The pictures, names, and detailed resumes of students involved in the contentious Boycott, Divestments and Sanctions campaign in North America are now easily compiled for your convenience in a website called Canary Mission.

The purpose of Canary Mission is to identity individuals who engage in activities that are “anti-Freedom, anti-American, and anti-Semitic,” so that these “radicals” don’t become the “employees of tomorrow.” In a response to the backlash it has received, Canary Mission says that its real end goal is to act as a deterrent for students who spend their undergrads campaigning in favour of boycotting the state of Israel.

It’s not the public nature of the website that’s predominantly worrying. All of the people featured on the website have likely already made their opinion public through Facebook posts, tweets, videos, and rallies. Any employer can easily do a background check and uncover the same information. Public shaming is a tactic that takes place everywhere along the entire political spectrum. The social justice left has ended careers of those who have recklessly tweeted out offensive statements, and similar things have happened on our campus as well.

So while the public shaming aspect of it is concerning, it’s not what I find most frightening about the website. If the information they have compiled about each activist is false, they will most likely face legal action, and if it is not false, then all they have done is compile already available information.

However, the website is part of a disturbing pattern of deterring public speech in the West, that lies beyond the BDS movement and its critics.

It warns anyone who criticizes Israeli policies and occupations to think twice or find themselves featured on a website that will forever associate them with anti-semitism. In doing so, it silences those who question these ideas, by threatening to destroy their public image.

“The website is part of a disturbing pattern of deterring public speech in the West, that lies beyond the BDS movement and its critics.”

Another instance of this sort of public speech being deterred through scare tactics happened recently in Canada. When the email exchange between a CBC reporter and a public relations staff for the Minister of Public Safety that suggested campaigning for BDS could be seen as a hate crime under Canadian law became public, the MSU quickly released a statement dismissing the claims as “egregious.”

Radical acts are vilified as being anti-Canadian and anti-American. A valued cultural identity is used to make the radical act appear as a foreign act that someone who is Western, in support of freedom, in support of these two countries, would never do. Whether this fits into the American or Canadian identity is decided by a select few people with a lot of power and a large audience to legitimize their words.

McMaster is no stranger to the complexity of the Israel-Palestine and BDS debate. People from both sides have complained about the animosity they have felt on campus throughout the discussion. These feelings are even more impactful in a university the size of McMaster, where you’ve probably met someone who strongly stands with either side. However, while we should be cautious that only non-violent, peaceful, and non-hateful activism takes place on our campus, knee-jerk reactions to activism as being hateful only further reinforces its initial goal to change the way we talk about an issue in the first place.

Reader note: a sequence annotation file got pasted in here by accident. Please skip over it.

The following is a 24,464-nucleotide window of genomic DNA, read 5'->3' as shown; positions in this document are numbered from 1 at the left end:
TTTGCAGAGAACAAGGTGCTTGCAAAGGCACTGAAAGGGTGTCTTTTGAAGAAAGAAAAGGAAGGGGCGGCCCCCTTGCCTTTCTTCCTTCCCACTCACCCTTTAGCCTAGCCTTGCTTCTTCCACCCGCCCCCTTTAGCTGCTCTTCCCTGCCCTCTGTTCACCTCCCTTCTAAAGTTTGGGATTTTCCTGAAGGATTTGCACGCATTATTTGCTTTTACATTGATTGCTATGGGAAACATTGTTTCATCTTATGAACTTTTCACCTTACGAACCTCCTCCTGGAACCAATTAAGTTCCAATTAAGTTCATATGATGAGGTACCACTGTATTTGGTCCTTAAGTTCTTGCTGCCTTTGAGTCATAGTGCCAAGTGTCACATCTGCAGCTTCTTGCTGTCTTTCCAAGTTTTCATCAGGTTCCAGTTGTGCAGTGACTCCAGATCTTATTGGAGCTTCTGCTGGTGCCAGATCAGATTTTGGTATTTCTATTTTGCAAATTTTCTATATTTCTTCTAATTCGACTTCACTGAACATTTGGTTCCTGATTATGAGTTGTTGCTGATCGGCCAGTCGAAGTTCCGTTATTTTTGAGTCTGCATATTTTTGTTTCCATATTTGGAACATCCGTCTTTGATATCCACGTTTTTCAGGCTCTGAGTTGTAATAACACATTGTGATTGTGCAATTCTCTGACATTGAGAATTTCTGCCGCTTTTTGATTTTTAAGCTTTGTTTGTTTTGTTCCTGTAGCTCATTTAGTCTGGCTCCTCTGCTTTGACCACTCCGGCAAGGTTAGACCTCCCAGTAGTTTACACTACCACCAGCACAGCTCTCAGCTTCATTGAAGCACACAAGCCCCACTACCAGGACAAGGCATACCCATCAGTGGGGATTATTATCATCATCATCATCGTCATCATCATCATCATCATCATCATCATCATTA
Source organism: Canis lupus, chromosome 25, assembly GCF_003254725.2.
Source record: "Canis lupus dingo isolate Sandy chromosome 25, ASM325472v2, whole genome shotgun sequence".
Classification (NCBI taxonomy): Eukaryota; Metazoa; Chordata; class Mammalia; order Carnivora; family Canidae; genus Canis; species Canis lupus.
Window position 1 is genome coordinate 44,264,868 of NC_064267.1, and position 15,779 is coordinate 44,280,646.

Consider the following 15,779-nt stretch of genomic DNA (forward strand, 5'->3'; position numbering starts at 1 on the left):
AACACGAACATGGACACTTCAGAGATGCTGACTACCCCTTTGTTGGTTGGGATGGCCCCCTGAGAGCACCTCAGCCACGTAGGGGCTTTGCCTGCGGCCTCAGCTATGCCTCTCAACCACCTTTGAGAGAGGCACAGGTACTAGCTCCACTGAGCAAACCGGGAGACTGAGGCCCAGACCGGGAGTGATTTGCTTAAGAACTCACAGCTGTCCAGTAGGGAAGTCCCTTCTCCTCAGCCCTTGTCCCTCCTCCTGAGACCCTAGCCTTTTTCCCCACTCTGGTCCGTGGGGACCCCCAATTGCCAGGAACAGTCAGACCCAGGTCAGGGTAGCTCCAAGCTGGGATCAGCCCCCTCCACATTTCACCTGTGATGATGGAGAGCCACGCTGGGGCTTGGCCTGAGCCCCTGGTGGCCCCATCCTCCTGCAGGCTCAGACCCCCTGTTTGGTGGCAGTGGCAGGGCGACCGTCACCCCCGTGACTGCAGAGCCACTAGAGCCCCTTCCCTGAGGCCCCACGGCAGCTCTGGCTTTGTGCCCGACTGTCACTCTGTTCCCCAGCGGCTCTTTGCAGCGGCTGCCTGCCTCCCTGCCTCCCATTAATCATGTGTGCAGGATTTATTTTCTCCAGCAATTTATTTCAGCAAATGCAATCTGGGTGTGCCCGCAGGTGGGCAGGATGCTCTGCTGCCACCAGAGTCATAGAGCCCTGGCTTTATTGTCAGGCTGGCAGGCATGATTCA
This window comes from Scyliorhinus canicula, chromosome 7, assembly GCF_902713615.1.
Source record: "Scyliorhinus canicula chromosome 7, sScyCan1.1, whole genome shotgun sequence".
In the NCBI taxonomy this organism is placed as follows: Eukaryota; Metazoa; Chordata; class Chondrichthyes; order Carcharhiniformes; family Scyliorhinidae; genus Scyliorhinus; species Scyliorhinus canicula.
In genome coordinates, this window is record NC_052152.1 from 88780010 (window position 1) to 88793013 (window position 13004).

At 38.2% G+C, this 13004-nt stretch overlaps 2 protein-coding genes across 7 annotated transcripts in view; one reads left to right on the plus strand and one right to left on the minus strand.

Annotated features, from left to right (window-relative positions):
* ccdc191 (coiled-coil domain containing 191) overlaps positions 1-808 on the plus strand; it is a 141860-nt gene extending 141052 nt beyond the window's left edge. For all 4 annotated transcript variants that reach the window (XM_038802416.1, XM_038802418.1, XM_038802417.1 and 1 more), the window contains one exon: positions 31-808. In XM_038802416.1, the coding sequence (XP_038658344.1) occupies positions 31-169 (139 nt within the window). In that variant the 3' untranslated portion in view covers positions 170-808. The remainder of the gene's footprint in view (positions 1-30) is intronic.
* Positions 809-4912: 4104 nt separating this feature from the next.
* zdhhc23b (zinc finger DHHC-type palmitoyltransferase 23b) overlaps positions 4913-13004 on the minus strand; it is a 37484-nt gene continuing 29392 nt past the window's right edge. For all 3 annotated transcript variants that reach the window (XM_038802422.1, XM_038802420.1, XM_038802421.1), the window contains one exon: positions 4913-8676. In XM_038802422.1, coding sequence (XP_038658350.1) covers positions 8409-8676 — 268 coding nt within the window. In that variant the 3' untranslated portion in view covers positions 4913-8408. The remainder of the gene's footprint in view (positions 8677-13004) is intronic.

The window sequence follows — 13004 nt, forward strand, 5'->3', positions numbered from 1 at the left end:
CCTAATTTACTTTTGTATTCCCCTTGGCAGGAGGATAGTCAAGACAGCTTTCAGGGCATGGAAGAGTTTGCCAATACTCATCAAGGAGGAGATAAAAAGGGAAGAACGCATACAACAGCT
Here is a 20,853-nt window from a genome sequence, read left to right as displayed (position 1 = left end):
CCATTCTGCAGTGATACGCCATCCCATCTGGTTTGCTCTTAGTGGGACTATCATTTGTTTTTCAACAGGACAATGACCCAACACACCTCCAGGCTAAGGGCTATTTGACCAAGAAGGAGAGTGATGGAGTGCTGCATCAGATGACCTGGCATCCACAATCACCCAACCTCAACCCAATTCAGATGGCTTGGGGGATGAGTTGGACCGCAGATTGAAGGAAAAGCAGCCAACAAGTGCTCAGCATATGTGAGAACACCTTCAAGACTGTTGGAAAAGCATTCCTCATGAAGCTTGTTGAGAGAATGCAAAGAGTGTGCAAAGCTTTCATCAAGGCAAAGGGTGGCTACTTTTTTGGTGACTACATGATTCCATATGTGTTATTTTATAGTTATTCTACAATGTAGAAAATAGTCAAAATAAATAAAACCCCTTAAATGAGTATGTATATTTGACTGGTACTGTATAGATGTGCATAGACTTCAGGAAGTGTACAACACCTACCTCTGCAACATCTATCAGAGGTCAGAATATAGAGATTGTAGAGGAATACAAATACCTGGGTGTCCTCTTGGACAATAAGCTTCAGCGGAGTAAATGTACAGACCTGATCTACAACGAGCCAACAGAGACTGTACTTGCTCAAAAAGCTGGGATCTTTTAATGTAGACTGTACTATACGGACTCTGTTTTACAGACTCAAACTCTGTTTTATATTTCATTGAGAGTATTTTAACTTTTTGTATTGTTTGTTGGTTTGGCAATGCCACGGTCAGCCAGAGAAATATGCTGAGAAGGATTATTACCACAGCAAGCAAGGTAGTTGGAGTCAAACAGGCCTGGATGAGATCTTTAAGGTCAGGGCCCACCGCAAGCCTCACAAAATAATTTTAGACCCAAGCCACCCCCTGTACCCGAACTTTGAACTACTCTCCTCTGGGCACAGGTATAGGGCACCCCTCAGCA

Deterring activism through a negative platform such as Canary Mission is a way of maintaining a specific political stance as the only correct stance, and erasing the other sides of the discourse from the public sphere. It cuts activism at its root by threatening the livelihood of potential activists.

The activism that BDS campaigners partake in is not criminal. This logic of deterring an act by threatening someone’s livelihood applies to crimes, not non-violent activism. That’s why it is left in the hands of the judicial system, not to the whims of the public and individuals that can possibly benefit from silencing certain viewpoints.

Given the lack of consensus among experts and world leaders on the Israel-Palestine conflict—I’m not suggesting that they are the epitome of moral and ethical guidance but rather a good sample of the complex nature of the conflict—it is illogical to deter activism and debate as if the right answer has already been found, and it is illogical to claim that anyone who disagrees needs to be punished publicly.   

The website, along with the recent Canadian story, is an incredibly concerning method of control and silencing. As long as an activist group isn’t encouraging hatred and violence towards a group of people, why is their activism harmful, and who’s to say it is?

The ability of groups to silence with subtle threats of losing one’s place in the world, of having fewer career options and a bleak future ahead, is detrimental to the open nature of our academic environment. If we can’t have these discussions in the Western world, where we pride ourselves of being champions of freedom and human rights, then when can they happen?

The discussion isn’t about choosing one side over the other. I hope that even after the vote in favour of BDS at this year’s General Assembly, respectful discussion can continue at McMaster about international issues that, in one way or another, affect us all.


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